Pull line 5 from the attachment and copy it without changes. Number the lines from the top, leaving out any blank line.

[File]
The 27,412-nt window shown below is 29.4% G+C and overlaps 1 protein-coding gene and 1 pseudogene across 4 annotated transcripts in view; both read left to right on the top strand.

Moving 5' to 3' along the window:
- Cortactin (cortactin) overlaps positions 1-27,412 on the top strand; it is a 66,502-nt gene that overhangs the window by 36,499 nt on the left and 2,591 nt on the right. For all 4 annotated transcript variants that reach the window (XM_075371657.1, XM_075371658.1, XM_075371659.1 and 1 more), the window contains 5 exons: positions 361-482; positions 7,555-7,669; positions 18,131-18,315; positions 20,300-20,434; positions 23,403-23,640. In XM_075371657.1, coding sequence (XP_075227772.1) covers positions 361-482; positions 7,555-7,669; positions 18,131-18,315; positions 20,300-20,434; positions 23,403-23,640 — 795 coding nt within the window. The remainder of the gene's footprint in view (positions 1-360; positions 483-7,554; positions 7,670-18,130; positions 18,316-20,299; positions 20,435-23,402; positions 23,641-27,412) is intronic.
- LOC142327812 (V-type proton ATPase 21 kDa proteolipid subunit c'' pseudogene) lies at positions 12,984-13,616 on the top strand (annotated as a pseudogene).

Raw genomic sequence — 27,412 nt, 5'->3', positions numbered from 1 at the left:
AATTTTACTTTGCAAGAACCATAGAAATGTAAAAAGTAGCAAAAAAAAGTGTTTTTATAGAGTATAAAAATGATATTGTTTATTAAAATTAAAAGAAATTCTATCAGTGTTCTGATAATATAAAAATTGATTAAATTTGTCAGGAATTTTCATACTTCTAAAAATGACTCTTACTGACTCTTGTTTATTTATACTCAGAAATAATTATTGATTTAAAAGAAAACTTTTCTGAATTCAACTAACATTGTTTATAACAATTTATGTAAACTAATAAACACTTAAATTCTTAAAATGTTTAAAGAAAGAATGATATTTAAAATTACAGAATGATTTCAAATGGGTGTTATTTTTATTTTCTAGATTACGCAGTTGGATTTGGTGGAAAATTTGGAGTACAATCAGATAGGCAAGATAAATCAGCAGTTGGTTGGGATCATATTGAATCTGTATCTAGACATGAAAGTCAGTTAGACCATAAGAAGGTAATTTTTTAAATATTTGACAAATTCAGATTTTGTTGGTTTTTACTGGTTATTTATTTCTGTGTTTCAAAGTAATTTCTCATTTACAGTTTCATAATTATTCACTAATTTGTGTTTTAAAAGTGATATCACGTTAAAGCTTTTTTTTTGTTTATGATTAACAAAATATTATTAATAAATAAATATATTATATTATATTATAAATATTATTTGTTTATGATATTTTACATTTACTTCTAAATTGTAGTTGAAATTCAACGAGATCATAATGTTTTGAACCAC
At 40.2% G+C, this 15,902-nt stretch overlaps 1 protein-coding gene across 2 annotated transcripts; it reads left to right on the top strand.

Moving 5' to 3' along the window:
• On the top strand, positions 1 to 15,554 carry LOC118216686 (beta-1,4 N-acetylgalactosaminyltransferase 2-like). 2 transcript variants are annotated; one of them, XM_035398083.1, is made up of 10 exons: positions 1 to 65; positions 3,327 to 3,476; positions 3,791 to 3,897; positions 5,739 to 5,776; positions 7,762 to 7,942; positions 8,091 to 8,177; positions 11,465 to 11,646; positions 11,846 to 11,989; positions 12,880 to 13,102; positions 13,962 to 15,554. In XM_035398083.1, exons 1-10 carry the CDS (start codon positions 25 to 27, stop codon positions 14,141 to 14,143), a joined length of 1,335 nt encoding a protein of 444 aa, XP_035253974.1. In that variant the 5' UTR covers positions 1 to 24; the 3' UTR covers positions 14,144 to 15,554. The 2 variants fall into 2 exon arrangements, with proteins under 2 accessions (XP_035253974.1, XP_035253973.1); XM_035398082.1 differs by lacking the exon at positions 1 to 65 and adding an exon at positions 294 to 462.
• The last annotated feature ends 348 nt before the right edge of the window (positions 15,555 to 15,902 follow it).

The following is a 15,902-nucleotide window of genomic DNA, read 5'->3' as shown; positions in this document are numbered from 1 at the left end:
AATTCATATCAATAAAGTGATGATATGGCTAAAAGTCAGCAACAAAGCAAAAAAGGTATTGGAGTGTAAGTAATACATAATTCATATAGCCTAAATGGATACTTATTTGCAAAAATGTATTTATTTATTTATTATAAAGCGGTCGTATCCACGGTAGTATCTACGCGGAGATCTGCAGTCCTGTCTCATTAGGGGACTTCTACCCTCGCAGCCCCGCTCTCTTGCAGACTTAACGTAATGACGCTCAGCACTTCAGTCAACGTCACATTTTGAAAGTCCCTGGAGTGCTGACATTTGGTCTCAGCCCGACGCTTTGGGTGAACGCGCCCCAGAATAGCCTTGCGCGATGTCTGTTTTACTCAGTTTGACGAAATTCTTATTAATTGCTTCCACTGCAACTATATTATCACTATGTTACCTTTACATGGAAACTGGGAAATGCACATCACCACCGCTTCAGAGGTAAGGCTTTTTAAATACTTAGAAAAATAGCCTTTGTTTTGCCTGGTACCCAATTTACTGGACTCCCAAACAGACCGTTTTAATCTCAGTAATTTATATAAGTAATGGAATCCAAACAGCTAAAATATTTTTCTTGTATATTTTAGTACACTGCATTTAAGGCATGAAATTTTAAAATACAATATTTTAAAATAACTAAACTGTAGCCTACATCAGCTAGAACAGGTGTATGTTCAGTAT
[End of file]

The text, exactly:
Raw genomic sequence — 27,412 nt, 5'->3', positions numbered from 1 at the left: